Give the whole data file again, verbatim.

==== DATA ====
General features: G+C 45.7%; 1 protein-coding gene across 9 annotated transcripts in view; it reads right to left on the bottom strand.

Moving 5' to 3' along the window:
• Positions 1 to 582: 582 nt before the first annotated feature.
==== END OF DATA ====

General features: G+C 45.7%; 1 protein-coding gene across 9 annotated transcripts in view; it reads right to left on the bottom strand.

Moving 5' to 3' along the window:
• Positions 1 to 582: 582 nt before the first annotated feature.